Boat ride on Periyar Lake

OK, so a boat ride isn’t a walk! But I’m including it in my Monday Walks offering partly because we did have to walk to and from the boat, but mainly because it provides balance to the relative lack of wildlife sightings on the nature walk.

Inlet of a lake with three boats
The boat jetty

As I mentioned above, I hadn’t expected great things of this particular outing as the Rough Guide to Kerala is pretty scathing about these boat trips, suggesting that the boats are too noisy and sightings of wildlife not that common. However as my photos will show, guidebooks aren’t always right, and we saw more than enough wildlife to make the trip worthwhile.

Those sightings started as we made our way from the car park to the boat, with a beautiful black Nilgiri Langur, posing beautifully for our cameras. These are much less common than the ubiquitous Grey Langurs. The species is classified as vulnerable because of the loss of much of its habitat and, sadly, poaching for its fur and flesh; the latter is believed to have aphrodisiac properties.


The highlight of our ride came quite early on when we were privileged to see one of only around 100 male elephants in the park; according to the on-board guide, females outnumber males by 9 to 1.

Elephant on hillside
Bull elephant

This is a young bull of about ten years, and he spent some time grazing near the lake before trumpeting at an egret and crashing into the trees. Of the half dozen boats that set off at 3.30 pm, we were in the second, so only passengers on the first boat and on ours got to see him.

But it wasn’t long before we came across a small group of females with a baby, kicking up some dust near the water’s edge, and another group strolling past beyond. More than enough elephants to give the lie to the Rough Guide’s disparaging remarks.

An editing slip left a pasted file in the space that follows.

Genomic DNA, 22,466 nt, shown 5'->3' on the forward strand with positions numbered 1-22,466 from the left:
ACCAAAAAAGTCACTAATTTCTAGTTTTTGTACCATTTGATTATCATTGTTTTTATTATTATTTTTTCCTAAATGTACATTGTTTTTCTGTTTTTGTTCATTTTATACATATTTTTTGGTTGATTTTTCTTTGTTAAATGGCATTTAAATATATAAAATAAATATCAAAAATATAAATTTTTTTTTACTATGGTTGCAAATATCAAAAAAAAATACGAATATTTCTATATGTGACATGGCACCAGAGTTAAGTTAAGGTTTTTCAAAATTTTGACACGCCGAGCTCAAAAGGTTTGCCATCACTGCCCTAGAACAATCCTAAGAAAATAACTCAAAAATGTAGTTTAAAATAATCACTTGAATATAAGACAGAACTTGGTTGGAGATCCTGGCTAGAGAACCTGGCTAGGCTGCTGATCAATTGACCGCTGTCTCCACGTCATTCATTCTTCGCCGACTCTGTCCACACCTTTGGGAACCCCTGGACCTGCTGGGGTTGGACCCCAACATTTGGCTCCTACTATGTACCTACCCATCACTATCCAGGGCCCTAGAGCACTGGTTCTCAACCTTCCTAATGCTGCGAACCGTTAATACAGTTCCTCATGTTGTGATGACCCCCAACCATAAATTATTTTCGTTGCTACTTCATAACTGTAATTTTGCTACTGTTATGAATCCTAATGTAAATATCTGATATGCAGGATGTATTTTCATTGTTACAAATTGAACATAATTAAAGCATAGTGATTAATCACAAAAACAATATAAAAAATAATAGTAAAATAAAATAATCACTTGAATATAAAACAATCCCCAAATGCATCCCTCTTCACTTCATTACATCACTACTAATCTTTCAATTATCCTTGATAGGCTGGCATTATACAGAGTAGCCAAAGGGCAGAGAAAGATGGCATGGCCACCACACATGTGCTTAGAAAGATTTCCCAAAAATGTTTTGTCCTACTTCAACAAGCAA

Other wildlife

There were plenty more animal and bird sightings in the next hour or so:


Sambar deer

Wild boar

Langur monkeys, both the common Grey and less so Nilgiri



A large turtle

Rat snake


White-necked Storks




White-throated Kingfishers



The boat ride lasted about an hour and a half. The wildlife viewings were divided evenly between the outward and back journeys, with more elephants and deer on the way out, more monkeys plus the wild boar and otters on the return leg. The guides were very good at spotting things and pointing them out, although I found their tendency to want to grab my camera and take photos for me a little irritating – while they did get some good shots (notably a video of the otters on Chris’s camera), I wanted photos that I could claim as my own. All the photos included here are mine, apart from this video.

Otters by Periyar Lake

On our way back to the car the Nilgiri Langur we had spotted previously was no longer around, but we finished our outing with some inquisitive Grey Langurs instead. This path between parking area and boat jetty proved to be an excellent place for photographing the langurs, who of course know that where there are lots of tourists there will also be plenty to eat. Even if people obey the many exhortations not to feed the monkeys, there are always scraps dropped on the ground and bags easily opened to retrieve the treasure within.

Sign asking for silence around wiildlife
The sign says it all

I visited Periyar in 2017


    • Sarah Wilkie

      Thank you, and apologies for the delay in acknowledging this comment. I must somehow have missed or deleted the notification by mistake! I do appreciate you continuing to read and comment while travelling 🙂

  • sheetalbravon

    I really enjoy your posts Sarah and more so when you write about India. Periyar is another place that I haven’t been to and yet it sounds so familiar- the topography, the guide , the wildlife. Your photos of course are gorgeous and the list of wildlife very informative. Fantastic post !

    • Sarah Wilkie